Jul 21, 2013 rated it really liked it
This is a really good book for women that are just beginning to delve into the intricacies of feminism. It goes over a lot of the basic tenet of 3rd wave feminism and has a lot of good resources for further research. It doesn't have as much analysis as other focused feminist books though.
Hien Nguyen
Mar 10, 2019 rated it really liked it
A book uses simple language and practical advice to build up feminism. I expected to see more indeed analysis and description on the symptoms calling feminism and non-feminism. Anyways, it is good quick read to introduce an aspect of defining feminism.
Jan 18, 2013 rated it it was ok
Shelves: nonfiction, feminist, 2013
My review can be found here. ...more
Are Brazilians anti-feminist? And what's a progressive girl to do if she likes being hairless (and wearing makeup and feeling hot)? This book lays it all out.
Jun 08, 2013 rated it liked it
Made its point. Feminism etiquette for the 20 somethings.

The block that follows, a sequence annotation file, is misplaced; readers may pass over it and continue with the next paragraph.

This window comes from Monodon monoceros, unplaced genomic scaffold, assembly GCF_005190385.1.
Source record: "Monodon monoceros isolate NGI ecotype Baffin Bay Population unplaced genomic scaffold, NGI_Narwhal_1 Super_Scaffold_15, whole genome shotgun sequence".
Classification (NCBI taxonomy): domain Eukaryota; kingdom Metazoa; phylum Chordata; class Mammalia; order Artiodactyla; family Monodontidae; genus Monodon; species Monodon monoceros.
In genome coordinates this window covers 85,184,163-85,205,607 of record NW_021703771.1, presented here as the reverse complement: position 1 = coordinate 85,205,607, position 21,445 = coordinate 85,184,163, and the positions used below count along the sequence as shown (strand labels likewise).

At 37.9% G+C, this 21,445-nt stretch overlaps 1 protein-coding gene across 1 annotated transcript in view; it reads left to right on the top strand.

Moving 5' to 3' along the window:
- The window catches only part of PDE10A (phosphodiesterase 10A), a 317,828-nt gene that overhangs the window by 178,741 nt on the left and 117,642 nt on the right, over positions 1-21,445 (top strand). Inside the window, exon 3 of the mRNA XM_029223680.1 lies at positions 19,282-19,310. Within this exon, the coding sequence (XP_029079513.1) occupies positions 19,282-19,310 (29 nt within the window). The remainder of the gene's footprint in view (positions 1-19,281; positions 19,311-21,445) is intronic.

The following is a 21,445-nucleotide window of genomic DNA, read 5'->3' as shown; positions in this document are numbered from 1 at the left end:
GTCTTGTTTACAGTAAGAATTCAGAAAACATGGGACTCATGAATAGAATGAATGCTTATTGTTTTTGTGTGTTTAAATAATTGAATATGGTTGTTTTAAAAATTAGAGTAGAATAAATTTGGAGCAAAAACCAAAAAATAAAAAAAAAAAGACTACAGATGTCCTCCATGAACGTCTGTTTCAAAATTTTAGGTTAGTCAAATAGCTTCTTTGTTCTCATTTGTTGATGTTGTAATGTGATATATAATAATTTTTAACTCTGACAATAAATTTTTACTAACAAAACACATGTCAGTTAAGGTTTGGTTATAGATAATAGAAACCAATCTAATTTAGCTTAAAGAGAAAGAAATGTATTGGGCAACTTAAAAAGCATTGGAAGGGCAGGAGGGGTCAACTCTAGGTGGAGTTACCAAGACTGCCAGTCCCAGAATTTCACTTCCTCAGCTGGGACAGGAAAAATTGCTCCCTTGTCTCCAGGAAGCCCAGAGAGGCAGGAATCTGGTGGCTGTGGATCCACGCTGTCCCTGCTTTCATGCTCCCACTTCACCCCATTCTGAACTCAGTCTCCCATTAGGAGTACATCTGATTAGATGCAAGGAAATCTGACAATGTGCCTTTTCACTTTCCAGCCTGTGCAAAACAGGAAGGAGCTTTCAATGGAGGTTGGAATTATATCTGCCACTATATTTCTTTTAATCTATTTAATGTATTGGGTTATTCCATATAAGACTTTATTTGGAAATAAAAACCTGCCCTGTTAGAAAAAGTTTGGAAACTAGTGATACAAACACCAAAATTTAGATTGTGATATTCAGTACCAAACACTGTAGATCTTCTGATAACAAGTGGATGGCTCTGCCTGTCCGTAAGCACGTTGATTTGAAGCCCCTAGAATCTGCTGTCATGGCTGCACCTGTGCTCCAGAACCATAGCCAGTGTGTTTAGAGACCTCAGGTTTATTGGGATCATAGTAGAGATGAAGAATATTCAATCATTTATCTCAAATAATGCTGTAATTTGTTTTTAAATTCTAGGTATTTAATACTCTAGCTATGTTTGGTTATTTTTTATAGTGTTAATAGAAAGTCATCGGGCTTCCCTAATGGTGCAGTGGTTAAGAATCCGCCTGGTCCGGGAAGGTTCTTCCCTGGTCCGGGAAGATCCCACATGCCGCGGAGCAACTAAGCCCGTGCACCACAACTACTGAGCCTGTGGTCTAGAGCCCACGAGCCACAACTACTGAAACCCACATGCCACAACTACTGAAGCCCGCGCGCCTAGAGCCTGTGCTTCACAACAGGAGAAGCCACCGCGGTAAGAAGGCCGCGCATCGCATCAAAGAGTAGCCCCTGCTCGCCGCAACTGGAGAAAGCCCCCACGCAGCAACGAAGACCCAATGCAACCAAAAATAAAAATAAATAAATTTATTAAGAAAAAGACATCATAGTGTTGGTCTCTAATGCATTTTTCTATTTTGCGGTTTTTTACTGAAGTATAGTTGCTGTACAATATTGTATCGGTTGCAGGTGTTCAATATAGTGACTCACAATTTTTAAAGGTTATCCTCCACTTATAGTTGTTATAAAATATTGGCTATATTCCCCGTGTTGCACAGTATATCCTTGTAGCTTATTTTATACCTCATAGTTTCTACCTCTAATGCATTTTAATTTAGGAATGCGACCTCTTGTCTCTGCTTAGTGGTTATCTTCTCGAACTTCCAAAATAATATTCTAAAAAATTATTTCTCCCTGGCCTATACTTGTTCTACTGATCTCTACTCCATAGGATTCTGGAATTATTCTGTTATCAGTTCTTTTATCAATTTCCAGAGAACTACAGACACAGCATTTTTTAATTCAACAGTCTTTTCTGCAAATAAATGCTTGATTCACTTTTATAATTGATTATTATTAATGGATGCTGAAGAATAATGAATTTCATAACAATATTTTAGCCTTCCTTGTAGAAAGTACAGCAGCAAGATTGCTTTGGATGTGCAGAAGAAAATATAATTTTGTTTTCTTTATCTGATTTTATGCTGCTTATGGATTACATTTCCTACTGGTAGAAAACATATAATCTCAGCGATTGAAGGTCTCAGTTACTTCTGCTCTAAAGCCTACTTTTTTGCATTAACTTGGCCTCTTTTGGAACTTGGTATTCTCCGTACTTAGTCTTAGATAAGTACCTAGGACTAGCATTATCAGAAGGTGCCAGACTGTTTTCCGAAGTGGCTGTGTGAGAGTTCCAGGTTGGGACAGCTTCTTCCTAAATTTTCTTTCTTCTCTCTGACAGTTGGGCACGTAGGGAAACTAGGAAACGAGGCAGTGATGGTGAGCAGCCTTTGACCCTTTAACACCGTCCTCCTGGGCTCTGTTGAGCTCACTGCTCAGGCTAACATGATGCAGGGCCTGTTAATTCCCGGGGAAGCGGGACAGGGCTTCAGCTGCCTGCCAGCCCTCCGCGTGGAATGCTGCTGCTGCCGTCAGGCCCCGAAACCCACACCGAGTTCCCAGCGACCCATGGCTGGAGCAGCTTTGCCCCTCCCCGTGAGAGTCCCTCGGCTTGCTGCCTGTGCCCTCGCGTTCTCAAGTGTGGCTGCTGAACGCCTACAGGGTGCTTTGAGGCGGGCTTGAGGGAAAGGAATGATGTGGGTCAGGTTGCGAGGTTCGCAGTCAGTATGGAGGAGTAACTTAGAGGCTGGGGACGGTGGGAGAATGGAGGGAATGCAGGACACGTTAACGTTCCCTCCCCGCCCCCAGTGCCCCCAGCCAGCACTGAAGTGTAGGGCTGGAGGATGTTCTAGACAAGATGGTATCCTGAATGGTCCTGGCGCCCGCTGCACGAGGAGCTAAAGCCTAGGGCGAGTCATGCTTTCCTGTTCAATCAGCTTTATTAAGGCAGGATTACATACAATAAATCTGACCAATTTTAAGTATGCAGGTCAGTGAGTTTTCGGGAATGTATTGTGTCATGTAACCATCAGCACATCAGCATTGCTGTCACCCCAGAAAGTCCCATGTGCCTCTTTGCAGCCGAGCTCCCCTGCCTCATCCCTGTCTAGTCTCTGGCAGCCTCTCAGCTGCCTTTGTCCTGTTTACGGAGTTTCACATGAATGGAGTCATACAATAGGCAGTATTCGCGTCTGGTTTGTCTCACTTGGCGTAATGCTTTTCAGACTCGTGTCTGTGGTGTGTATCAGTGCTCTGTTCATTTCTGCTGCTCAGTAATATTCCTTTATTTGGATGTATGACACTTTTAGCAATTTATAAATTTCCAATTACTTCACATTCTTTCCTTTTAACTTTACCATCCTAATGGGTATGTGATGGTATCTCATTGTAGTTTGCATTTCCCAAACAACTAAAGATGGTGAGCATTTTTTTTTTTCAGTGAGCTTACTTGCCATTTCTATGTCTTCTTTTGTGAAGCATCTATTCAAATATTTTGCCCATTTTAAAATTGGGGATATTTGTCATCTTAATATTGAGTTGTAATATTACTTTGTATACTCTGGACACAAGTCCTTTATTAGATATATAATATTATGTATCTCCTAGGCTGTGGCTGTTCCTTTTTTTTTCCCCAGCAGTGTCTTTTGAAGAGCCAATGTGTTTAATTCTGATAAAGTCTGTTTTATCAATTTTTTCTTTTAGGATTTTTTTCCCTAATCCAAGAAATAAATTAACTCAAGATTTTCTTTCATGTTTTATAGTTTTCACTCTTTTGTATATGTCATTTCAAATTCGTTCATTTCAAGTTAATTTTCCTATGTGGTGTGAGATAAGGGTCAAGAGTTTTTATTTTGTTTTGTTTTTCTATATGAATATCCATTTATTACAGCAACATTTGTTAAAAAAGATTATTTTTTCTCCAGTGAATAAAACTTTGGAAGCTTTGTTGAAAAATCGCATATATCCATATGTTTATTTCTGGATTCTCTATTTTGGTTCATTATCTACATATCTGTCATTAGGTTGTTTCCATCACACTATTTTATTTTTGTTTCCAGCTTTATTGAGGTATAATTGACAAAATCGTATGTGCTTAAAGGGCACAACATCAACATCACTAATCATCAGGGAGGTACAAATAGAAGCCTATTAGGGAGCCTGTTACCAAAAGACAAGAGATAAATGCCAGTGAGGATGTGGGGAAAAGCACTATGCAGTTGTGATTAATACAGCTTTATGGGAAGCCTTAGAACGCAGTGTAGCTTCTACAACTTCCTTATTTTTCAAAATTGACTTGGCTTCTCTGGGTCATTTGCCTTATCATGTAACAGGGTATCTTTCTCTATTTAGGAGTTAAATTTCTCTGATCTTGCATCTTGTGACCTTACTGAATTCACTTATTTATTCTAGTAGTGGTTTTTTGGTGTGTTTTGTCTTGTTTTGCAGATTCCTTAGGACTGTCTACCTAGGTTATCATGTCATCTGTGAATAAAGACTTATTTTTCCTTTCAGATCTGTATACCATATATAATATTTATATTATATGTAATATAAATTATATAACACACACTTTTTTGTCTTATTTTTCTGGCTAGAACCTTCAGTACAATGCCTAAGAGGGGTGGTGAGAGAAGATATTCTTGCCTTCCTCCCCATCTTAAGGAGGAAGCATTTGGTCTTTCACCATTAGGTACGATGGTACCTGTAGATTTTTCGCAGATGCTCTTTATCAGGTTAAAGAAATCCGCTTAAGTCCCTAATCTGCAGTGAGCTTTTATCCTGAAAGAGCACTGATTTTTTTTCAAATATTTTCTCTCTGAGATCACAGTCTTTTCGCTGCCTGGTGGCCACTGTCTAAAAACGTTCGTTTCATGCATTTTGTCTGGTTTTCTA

S. K. Pentecost
Dec 25, 2017 rated it liked it
Nice update on where some of feminism is going. Wish the authors had a more rigorous scholarship ethic, but that is maybe not the crowd they are writing to.
Feb 11, 2020 rated it it was ok
Quite a few people have already commented on the title of this book, and I agree that it was misguided. It was what made me pick it up in the first place, but for the wrong reasons: I started it expecting to hate-read a mommy-blogger style treatise debating the merits of boob jobs, and while there’s was a little more nuance to it than that, I wasn’t far off the mark.

It was just so grating, though, to be told over and over again that feminism is worthy because it’s sexy and fun, and not because
Sep 01, 2015 rated it really liked it
Good book. Easy read. Recommend for fun.
Nadia Nathania
Mar 29, 2017 rated it really liked it
Well, I didn't actually finish the whole book. I borrowed it from my university's library and before I could finish it, someone else had requested it.

The book consists of several chapters and each of them touch on different topics in 20th and 21st century feminism. Lots of good things pointed out in the book. Useful for students studying media/journalism. Otherwise, it's a good read for anybody. Catchy language, too.
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Jennifer Keishin Armstrong is the New York Times bestselling author of Seinfeldia; Mary and Lou and Rhoda and Ted; Pop Star Goddesses; and Sex and the City and Us. She spent a decade on staff at Entertainment Weekly and has since written for many publications, including BBC Culture, The New York Times Book Review, Vice, New York magazine, and Billboard.